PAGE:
With the UK’s departure from the European Union (EU) set to March 29, 2019, the financial services industries in both the EU and the UK expect to be vastly changed by Brexit.

There are two possibilities for how the UK will exit the EU:

  1. The UK leaves the EU with an implementation period.
  2. The UK leaves the EU without an implementation period, in which case the Temporary Permission Regime (TPR) will go into effect.

Implementation Period: With an implementation period, the UK has until December 31, 2020, to fully transition out of the EU. This allows the continuation of passporting, allowing financial firms in any EU member state to sell services in all other member states, which is a right that majority of EU/UK financial firms have utilized. After the UK’s departure, passporting will no longer be a viable option for EU firms that operate in the UK or vice versa. An implementation will extend the ability to passport until the end of 2020, allowing financial firms time to seek alternate authorizations between the EU and the UK.

TPR: Without an implementation period, EU firms that operate in the UK and UK firms that operate in the EU would lose passporting rights on the exit day of March 29th, 2019. To prevent disruption to EU firms operating in the UK, the Prudential Regulation Authority (PRA) and Financial Conduct Authority (FCA) have proposed the Temporary Permission Regime (TPR). TPR is expected to last no longer than three years after the exit day. This plan allows for EU firms to seek the appropriate authorization and/or recognition needed by UK regulators to continue operation.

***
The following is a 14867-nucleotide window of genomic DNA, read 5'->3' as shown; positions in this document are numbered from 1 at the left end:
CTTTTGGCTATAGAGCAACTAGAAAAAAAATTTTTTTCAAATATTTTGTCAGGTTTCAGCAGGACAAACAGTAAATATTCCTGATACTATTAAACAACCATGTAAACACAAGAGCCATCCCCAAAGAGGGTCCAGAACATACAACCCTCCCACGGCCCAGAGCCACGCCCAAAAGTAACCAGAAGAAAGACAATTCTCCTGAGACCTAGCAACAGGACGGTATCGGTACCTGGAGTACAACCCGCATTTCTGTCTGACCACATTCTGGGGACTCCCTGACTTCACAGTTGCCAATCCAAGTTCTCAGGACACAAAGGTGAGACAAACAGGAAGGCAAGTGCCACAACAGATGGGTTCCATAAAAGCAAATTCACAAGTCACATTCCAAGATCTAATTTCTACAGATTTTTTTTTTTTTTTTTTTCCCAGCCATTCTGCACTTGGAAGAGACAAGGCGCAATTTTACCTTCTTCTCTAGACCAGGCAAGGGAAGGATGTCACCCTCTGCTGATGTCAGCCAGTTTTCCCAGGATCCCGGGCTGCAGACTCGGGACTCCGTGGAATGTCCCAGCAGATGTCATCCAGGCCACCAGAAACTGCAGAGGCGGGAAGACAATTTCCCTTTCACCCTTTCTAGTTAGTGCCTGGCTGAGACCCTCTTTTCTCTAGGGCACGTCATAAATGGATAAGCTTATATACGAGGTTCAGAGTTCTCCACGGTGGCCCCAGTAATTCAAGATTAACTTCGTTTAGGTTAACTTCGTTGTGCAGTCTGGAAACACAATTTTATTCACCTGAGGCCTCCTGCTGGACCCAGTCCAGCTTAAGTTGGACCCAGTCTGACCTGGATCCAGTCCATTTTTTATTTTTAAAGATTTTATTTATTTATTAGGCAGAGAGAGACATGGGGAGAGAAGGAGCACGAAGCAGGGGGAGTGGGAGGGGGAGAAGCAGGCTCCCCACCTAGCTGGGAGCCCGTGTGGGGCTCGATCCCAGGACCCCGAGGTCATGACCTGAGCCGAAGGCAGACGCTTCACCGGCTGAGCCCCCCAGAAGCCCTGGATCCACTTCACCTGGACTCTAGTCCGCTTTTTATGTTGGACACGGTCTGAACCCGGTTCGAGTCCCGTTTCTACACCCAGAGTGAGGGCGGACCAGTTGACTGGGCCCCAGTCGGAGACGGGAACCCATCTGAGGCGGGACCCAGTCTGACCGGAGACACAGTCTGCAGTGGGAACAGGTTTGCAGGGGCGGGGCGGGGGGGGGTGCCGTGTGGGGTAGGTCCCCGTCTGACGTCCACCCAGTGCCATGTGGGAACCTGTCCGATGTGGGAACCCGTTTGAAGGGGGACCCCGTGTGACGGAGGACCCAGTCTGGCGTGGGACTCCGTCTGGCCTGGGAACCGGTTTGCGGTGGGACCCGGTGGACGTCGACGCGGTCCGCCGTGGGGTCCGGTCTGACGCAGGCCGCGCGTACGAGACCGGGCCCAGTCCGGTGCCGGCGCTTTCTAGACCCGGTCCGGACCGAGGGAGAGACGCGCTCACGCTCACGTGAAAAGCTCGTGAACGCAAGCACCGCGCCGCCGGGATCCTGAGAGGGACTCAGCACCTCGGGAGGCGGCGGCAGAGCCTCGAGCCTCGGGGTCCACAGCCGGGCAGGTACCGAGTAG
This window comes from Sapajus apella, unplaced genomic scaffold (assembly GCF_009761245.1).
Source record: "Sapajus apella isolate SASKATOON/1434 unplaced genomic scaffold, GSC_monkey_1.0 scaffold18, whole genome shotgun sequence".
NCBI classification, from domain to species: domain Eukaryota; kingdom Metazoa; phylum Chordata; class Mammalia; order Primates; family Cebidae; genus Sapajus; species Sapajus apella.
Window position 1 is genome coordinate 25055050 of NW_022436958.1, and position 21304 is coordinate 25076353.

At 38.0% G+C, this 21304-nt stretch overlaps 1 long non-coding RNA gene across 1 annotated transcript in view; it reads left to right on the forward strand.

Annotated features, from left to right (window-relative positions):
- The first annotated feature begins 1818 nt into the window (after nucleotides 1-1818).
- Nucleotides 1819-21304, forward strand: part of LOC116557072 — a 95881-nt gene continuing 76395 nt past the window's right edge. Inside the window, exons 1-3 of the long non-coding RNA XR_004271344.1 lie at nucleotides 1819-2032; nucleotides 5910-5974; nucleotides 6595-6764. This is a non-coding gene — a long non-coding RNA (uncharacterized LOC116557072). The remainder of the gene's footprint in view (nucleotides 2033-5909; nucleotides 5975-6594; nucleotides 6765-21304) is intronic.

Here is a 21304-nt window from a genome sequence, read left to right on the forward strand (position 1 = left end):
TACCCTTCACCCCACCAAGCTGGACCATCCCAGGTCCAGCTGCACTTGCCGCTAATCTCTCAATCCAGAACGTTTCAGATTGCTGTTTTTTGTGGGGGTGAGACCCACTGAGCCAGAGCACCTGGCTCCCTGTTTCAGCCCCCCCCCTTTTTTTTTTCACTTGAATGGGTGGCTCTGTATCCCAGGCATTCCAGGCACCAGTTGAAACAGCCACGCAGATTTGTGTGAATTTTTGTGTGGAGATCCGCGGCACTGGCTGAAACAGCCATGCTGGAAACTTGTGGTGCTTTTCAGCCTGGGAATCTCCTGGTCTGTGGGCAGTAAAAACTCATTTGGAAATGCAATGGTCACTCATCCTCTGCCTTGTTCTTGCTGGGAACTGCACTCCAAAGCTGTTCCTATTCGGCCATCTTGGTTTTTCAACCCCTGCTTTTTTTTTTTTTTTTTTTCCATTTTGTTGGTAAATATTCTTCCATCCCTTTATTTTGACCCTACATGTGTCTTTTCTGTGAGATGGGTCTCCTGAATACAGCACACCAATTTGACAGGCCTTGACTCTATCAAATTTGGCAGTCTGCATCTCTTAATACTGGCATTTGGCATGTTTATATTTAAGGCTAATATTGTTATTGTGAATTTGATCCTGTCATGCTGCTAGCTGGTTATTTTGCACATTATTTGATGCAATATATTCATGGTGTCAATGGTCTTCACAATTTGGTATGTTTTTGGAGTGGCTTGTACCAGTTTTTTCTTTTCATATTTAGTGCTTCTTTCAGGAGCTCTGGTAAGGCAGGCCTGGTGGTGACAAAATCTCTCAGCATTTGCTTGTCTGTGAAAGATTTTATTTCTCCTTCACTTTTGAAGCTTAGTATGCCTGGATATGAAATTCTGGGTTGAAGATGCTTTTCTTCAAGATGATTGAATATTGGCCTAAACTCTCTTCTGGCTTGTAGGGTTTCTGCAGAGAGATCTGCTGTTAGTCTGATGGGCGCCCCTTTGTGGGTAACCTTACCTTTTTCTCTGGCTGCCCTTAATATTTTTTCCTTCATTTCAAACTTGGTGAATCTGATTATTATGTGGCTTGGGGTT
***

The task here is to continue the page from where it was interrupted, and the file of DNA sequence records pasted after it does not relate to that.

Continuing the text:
How they differ: The implementation period and the Temporary Permission Regime differ in that the implementation period was agreed to by both EU and UK governments. During the implementation period, the UK would be permitted to act as a member state, without voting rights in the EU body. TPR will only come into effect if the UK leaves the EU without an implementation period. It was created by UK regulators to deter problems created by the UK leaving the EU without a withdrawal agreement.

In the event that TPR or an implementation period doesn’t go into effect, Brexit-related regulatory issues may arise:

  1. There are trillions of pounds in existing derivatives and insurance contracts.

For derivatives to be cleared, firms are required to use a recognized venue. When the UK departs from the EU, it is likely that London would no longer be recognized as a venue to clear derivatives. This could potentially cause banks to breach existing regulations. Firms have already voiced concerns on this issue that due to the sheer volume of their positions, it would be impossible to move to an approved EU venue by the exit day. UK regulators have responded that they are prepared to issue temporary licenses to EU firms and EU regulators will likely respond in kind. However, some member states, such as France, do not have the authority to issue temporary licenses.

  1. UK firms cannot continuously trade securities with the EU unless permission is granted by the European Commission (EC).

The UK is required to demonstrate to the EC that UK financial and securities regulations are equivalent to those enforced by the EU. The commission in Brussels has issued a statement that the financial industry needs to be prepared for a variety of Brexit outcomes and should have contingency plans prepared.